October Meeting Announcement — First Lecture of Fall 2018!


Join us on Fri­day, Octo­ber 12th at 7:00 pm in Room 132 of the Archae­ol­o­gy Build­ing (55 Cam­pus Dri­ve) for our first meet­ing of Fall 2018! Dr. James Basinger (Depart­ment of Geo­log­i­cal Sci­ences, Uni­ver­si­ty of Saskatchewan) will be pre­sent­ing “Fos­sil Forests of the Cana­di­an High Arc­tic: A Win­dow into Polar Envi­ron­ments Dur­ing a Peri­od of Glob­al Warmth”. All are wel­come!

Abstract: Cana­di­an High Arc­tic: A Win­dow into Polar Envi­ron­ments Dur­ing a Peri­od of Glob­al Warmth
Cli­mate change is dom­i­nat­ing our glob­al envi­ron­men­tal con­scious­ness, and Humanity’s role in glob­al warm­ing is now a mat­ter of con­sen­sus among the sci­en­tif­ic com­mu­ni­ty. Our impact on Earth’s cli­mate, and the con­se­quence, in turn, on ecosys­tems, exists, how­ev­er, with­in the con­text of con­stant change. The fos­sil record illus­trates Earth’s chang­ing cli­mate, and nowhere is the con­trast between past and present so vivid as in the polar regions.

Remains of ancient polar com­mu­ni­ties are pre­served in the Cana­di­an High Arc­tic, most notably on Axel Heiberg Island, where mum­mi­fied fos­sil forests of Mid­dle Eocene age (45 mil­lion years old) are found. Tree stumps are still root­ed in their ancient soils, and for­est-floor lit­ters are pre­served in exquis­ite detail. As revealed by these fos­sils, the Arc­tic once host­ed tow­er­ing cedars and dawn red­woods, rich hard­wood forests of wal­nut, oak, sycamore, and birch, and upland forests of pine, larch, and spruce. Lush veg­e­ta­tion thrived in the warm, humid polar envi­ron­ment of this “Green­house Earth”, and arc­tic tun­dra and ice did not exist.

Glob­al cli­mate has changed dra­mat­i­cal­ly, as first the South­ern, then the North­ern Hemi­sphere slipped inex­orably into an Ice Age. Arc­tic fos­sils help us under­stand how Earth’s cli­mate changes and appre­ci­ate the impact of glob­al cli­mate change. These great changes in cli­mate occur nat­u­ral­ly in response to evo­lu­tion of the Earth Sys­tem, pro­found­ly alter­ing Earth’s bios­phere over geo­log­i­cal time. Humans have become agents of cli­mate change, and we must antic­i­pate our impact on Earth’s envi­ron­ments. Per­haps the Arc­tic fos­sil record may serve as a win­dow onto both the past and the future.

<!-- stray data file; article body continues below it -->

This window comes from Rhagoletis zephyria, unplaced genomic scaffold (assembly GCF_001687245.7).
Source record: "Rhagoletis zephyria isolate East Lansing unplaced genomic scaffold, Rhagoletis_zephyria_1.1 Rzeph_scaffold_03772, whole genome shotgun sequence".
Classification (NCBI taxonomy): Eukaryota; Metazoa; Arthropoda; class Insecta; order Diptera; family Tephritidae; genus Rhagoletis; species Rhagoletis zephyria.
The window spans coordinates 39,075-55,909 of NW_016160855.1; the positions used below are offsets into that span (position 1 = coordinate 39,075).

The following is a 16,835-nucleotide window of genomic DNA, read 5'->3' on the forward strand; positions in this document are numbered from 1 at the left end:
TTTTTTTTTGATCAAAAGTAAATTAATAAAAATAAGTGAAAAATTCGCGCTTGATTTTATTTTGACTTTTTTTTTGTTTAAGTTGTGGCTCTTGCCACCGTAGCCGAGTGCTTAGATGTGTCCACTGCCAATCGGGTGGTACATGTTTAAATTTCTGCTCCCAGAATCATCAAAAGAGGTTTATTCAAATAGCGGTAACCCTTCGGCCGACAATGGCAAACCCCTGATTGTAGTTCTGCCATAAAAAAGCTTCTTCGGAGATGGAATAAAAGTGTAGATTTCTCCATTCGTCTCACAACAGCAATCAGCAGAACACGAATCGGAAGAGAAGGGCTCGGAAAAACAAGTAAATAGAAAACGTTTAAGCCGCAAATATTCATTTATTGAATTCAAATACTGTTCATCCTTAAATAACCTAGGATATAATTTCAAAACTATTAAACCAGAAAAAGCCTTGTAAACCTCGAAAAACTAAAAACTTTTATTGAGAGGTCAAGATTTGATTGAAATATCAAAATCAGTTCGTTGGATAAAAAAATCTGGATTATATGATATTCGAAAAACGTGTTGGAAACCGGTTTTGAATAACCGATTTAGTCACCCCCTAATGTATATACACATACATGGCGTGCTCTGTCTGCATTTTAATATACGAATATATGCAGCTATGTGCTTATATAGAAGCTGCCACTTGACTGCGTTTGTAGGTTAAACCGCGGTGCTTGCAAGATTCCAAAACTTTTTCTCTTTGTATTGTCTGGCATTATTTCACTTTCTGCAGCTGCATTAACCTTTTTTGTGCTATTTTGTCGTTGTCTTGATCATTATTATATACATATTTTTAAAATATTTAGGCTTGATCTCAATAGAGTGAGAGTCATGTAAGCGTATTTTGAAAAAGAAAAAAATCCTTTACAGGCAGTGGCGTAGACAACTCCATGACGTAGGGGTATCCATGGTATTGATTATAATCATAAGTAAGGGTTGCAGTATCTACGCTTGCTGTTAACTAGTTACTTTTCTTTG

Biog­ra­phy:
Dr. James Basinger received a B.Sc. in Bot any at the Uni­ver­si­ty of Alber­ta. He then earned an M.Sc. in 1976 and Ph.D in 1979 at the Uni­ver­si­ty of Alber­ta in Pale­ob­otany. After two years as a post­doc­tor­al fel­low in the U.S.A., Aus­tralia, and Cana­da, he joined the fac­ul­ty of the Depart­ment of Geo­log­i­cal Sci­ences in the Col­lege of Arts and Sci­ence at the Uni­ver­si­ty of Saskatchewan in 1981. He served as Head of the Depart­ment of Geo­log­i­cal Sci­ences from 1997–2003, Asso­ciate Dean Sci­ence from 2004–2007, and Asso­ciate Vice-Pres­i­dent Research from 2008–2016.

His research pro­gram on the evo­lu­tion of plants and envi­ron­ments has includ­ed exten­sive field-based research in West­ern Cana­da and the Cana­di­an High Arc­tic. Since 1982 he has inves­ti­gat­ed the remains of fos­sil plants in north­ern­most Cana­da and was involved in the much-pub­li­cized dis­cov­ery of the 45–60 mil­lion- year-old fos­sil forests of Axel Heiberg and Ellesmere islands. These fos­sil forests pro­vide a win­dow into Earth’s past, to a time when glob­al cli­mate was much warmer than present, and forests exist­ed through­out the polar regions. His arc­tic research has also brought to light one of the best sources of some of the world’ s old­est land plants, in 400-mil­lion-year-old rocks of Bathurst Island, in the cen­tral Arc­tic Arch­i­pel­ago of Cana­da.